#1
Hey guys, I've been getting a bit more into theory lately, and I think I need some of your help to see if I got this right

Let's take the song Gold Lion by Yeah Yeah Yeahs as an example. Now, the basic chord progression for the song is F#, A, E, A. Trying to break this down has given me some head ache, lol. I really can't understand which key this song is in, or maybe I'm over-complicating things.

Would it be correct to say that the song resolves to the key of A major? I'm thinking that although the song starts on the F# chord, the F# major scale contains neither the note A nor the note E, am I right? However, the A major scale does. Hm, but so does the E major scale. And, if that's the case, would one call this a VI-I-IV-I progression? Although this doesn't really make sense to me either, to be honest. And for some reason, the only scale so far that I've tried that actually sounds good over this progression (to my ears at least) has been the F# MINOR pentatonic scale. Any takers for explaining this one to a confused dude?

Cheers!


/sub
Last edited by sub at Oct 26, 2008,
#2
Well, it prolly revolves round Amajor cuz that chords is repeated twice (to emphasize the key prolly).

I could go into my theory on music involvin the root note bein the note that defines the key, but that'd jus confuse u. So, let's jus assume that the Yeah Yeah Yeahs wanted the song in the key of Amajor. That's prolly safest.
#3
if it is in f# minor then it is in A major, that is the relative minor of A major. The key would be f# minor and would then lead to an i-III-VII-III chord progression. So it is in f# minor but it has the same key siganture and scale tones as A major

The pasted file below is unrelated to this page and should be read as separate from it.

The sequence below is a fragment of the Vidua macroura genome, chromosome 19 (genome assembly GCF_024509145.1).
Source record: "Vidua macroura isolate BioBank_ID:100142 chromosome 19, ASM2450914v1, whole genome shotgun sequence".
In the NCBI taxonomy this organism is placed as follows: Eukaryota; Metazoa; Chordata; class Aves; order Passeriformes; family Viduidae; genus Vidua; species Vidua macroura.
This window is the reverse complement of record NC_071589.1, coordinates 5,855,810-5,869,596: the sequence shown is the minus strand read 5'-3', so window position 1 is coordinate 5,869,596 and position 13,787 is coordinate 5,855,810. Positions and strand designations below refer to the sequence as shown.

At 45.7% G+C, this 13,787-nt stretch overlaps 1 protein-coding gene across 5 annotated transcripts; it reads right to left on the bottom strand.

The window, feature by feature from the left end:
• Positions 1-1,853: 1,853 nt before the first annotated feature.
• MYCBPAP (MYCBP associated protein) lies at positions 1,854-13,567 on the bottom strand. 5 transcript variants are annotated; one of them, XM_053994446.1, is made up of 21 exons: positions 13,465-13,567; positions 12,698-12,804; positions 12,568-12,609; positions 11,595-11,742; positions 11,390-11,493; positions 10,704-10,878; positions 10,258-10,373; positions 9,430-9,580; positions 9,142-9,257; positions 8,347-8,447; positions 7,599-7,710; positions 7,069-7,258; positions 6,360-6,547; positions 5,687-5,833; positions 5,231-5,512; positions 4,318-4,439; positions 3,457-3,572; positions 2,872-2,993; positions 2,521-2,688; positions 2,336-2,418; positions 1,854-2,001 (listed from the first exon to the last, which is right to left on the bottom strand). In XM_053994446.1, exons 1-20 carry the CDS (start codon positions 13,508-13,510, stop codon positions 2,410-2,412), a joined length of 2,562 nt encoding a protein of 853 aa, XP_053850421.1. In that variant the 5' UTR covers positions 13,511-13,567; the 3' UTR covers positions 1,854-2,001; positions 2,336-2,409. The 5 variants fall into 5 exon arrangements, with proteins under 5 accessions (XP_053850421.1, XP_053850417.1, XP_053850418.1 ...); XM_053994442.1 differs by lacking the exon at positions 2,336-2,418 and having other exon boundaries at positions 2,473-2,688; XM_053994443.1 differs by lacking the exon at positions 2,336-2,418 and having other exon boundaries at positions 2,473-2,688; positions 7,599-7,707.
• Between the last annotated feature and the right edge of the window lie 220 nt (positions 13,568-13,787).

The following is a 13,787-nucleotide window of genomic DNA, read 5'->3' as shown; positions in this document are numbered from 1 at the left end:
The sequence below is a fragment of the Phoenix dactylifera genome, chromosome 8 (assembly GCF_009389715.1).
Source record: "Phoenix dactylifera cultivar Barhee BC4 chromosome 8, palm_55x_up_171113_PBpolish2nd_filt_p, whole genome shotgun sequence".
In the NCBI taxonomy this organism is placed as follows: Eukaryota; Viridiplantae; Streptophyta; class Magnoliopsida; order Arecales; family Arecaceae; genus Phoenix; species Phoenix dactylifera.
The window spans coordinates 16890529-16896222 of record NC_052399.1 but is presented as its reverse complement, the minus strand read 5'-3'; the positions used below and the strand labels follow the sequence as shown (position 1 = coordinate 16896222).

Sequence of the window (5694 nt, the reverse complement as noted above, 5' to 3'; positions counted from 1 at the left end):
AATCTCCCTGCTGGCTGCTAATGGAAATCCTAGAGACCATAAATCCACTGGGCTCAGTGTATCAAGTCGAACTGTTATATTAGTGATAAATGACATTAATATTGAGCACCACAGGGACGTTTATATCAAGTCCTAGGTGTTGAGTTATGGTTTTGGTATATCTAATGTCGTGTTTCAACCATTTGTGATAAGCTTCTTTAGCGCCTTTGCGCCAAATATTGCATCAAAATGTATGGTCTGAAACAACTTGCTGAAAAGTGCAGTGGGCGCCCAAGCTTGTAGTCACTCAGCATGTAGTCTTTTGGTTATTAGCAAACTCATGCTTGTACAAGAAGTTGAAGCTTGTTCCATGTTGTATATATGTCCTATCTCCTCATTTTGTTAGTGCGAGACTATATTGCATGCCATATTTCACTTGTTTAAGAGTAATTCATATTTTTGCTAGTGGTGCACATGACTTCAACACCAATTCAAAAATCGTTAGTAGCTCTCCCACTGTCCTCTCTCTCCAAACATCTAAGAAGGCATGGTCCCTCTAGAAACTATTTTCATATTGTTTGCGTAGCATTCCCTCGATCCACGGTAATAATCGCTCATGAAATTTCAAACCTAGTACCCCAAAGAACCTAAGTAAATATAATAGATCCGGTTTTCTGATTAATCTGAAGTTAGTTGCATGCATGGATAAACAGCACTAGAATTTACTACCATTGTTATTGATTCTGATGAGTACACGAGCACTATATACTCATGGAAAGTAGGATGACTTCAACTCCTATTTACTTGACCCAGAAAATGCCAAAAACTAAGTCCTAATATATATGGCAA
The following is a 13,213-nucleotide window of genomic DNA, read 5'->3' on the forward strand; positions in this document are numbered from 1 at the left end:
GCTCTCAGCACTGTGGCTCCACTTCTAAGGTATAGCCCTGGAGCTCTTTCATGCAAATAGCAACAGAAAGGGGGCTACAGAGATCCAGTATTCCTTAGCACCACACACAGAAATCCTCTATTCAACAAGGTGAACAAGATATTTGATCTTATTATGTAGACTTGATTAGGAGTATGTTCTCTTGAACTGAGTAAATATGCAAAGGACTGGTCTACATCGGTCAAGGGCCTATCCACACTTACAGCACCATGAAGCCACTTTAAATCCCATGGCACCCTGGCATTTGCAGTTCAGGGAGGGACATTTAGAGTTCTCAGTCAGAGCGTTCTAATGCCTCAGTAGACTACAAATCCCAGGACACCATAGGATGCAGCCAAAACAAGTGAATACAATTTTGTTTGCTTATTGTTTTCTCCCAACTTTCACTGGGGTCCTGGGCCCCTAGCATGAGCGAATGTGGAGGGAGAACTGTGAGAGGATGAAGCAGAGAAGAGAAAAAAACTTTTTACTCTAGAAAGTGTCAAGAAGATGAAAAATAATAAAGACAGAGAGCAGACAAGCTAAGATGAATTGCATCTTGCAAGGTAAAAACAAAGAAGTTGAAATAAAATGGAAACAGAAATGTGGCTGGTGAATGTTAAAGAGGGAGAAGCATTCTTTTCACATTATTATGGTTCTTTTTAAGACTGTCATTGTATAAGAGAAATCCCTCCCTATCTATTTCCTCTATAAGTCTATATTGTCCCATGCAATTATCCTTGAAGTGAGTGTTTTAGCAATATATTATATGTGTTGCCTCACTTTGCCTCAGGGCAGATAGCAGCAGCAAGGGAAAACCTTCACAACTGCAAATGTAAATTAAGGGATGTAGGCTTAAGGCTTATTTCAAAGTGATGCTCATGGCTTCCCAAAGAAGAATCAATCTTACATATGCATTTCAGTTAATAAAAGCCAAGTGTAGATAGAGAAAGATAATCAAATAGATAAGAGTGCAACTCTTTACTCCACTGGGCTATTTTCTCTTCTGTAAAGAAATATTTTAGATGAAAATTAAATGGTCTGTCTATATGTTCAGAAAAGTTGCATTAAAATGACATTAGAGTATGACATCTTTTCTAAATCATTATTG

Use your imagination, use your whammy bar.
#4
Quote by thewrongreasons
if it is in f# minor then it is in A major, that is the relative minor of A major. The key would be f# minor and would then lead to an i-III-VII-III chord progression. So it is in f# minor but it has the same key siganture and scale tones as A major



Yeah sure, but there's no F# minor chord in there at all, and that's what's confusing me. It's all major. And on second thought, the A major scale does sound pretty sweet over this progression.

So basically, it's the fact that the F# chord isn't a minor chord that confuses the hell out of me.
#5
Quote by rockhardmetal
Well, it prolly revolves round Amajor cuz that chords is repeated twice (to emphasize the key prolly).

I could go into my theory on music involvin the root note bein the note that defines the key, but that'd jus confuse u. So, let's jus assume that the Yeah Yeah Yeahs wanted the song in the key of Amajor. That's prolly safest.
What the fuck are you talking about. Get out of here.


F# A# C#
A C# E
E G# B


Those are the notes? Okie dokie. That's kinda odd. Is there anything else to the song? I haven't played it but I'd guess that it's Just A major. All the notes but that A# fit. Just because there's an A# in the F#maj chord doesn't mean it's not in A; accidentals are okay.


Edit: I looked at the tab. It's definitely in A major or F# minor. Looking at it is kinda ambiguous because I don't know the song at all and it looks like it fades out rather than resolves on one chord. It might just be in F#minor.
“Science cannot solve the ultimate mystery of nature. And that is because, in the last analysis, we ourselves are part of nature and therefore part of the mystery that we are trying to solve.”


-Max Planck

☮∞☯♥
Last edited by metal4all at Oct 26, 2008,
#6
So what, the chords are? F# - A - E - A

All major chords.. Major 7 chords, or simply major chords?

I would say, (note: Im probably wrong) The F#major, is borrowed from the parralel major of the relative minor of A Major.

The A# is only one alt. note, the rest of the chords fit freely into A Major.

A maj - E Maj - Amaj
I V I

F# Minor being the relative minor of A Major